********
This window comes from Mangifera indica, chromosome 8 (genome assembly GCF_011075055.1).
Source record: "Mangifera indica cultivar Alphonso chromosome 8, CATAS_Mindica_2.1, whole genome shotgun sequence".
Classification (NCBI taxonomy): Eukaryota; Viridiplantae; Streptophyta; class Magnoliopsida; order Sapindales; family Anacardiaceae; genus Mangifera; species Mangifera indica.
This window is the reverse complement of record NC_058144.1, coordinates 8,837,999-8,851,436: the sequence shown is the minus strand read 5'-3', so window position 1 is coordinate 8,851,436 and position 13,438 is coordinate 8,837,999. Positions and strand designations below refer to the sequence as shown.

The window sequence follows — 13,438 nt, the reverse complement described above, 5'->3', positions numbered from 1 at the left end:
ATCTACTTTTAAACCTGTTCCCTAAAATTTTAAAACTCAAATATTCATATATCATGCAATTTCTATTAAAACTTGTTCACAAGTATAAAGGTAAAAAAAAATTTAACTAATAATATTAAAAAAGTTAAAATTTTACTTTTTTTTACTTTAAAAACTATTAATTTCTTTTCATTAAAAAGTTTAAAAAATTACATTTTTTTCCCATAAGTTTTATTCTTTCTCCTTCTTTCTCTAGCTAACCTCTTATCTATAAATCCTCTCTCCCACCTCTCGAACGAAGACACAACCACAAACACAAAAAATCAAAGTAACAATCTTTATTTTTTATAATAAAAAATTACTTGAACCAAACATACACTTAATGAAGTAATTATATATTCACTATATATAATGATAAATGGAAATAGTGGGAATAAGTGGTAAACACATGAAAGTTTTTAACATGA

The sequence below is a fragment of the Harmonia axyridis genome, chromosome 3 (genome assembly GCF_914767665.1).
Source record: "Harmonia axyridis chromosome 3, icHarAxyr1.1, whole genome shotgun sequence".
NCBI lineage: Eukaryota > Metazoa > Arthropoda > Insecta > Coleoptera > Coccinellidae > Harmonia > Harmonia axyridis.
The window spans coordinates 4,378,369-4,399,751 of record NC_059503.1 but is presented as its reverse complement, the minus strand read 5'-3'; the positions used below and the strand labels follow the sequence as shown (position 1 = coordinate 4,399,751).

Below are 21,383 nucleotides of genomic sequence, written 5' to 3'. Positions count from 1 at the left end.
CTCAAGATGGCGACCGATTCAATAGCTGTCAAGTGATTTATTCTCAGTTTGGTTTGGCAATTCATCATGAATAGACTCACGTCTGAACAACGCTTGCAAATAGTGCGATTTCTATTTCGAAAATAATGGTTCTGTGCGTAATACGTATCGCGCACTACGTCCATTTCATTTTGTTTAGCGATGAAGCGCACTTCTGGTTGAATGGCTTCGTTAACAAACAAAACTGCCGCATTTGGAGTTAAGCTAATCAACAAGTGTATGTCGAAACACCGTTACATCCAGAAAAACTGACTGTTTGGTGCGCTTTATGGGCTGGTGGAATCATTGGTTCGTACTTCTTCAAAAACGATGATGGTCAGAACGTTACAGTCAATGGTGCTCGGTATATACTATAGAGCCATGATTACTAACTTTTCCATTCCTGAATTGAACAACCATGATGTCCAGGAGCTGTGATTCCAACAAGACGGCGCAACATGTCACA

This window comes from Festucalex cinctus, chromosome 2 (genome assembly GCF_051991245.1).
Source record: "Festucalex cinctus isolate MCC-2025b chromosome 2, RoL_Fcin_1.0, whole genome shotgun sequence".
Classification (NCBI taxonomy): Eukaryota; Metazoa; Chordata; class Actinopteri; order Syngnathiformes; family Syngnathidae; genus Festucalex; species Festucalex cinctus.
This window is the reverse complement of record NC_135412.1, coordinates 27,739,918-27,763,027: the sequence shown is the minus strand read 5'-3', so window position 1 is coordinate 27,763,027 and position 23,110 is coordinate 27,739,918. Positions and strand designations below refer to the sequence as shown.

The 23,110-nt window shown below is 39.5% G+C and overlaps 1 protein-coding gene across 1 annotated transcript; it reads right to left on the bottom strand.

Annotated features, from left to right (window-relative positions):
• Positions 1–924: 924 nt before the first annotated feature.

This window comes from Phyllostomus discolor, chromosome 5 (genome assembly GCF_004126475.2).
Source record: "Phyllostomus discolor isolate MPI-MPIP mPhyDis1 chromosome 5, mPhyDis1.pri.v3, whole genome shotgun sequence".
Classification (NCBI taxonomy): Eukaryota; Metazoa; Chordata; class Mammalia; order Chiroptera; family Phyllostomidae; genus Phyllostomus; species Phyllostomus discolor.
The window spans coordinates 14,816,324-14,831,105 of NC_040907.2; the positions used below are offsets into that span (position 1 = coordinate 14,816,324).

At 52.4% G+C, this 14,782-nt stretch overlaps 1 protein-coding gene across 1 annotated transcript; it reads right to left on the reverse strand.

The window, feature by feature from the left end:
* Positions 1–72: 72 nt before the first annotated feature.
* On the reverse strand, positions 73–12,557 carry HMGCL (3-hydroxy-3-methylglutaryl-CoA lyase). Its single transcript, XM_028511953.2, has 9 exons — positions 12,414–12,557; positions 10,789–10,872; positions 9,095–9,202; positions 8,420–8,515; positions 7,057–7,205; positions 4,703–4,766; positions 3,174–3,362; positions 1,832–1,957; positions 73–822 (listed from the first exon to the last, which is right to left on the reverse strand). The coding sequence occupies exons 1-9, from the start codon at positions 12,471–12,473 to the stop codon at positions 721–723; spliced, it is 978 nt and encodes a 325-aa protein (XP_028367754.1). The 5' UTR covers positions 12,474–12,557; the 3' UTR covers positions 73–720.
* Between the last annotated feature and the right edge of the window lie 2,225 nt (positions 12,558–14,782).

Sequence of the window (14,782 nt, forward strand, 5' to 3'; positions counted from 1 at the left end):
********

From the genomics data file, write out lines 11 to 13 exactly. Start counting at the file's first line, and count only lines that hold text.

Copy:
Below are 21,383 nucleotides of genomic sequence, written 5' to 3'. Positions count from 1 at the left end.
CTCAAGATGGCGACCGATTCAATAGCTGTCAAGTGATTTATTCTCAGTTTGGTTTGGCAATTCATCATGAATAGACTCACGTCTGAACAACGCTTGCAAATAGTGCGATTTCTATTTCGAAAATAATGGTTCTGTGCGTAATACGTATCGCGCACTACGTCCATTTCATTTTGTTTAGCGATGAAGCGCACTTCTGGTTGAATGGCTTCGTTAACAAACAAAACTGCCGCATTTGGAGTTAAGCTAATCAACAAGTGTATGTCGAAACACCGTTACATCCAGAAAAACTGACTGTTTGGTGCGCTTTATGGGCTGGTGGAATCATTGGTTCGTACTTCTTCAAAAACGATGATGGTCAGAACGTTACAGTCAATGGTGCTCGGTATATACTATAGAGCCATGATTACTAACTTTTCCATTCCTGAATTGAACAACCATGATGTCCAGGAGCTGTGATTCCAACAAGACGGCGCAACATGTCACA

This window comes from Festucalex cinctus, chromosome 2 (genome assembly GCF_051991245.1).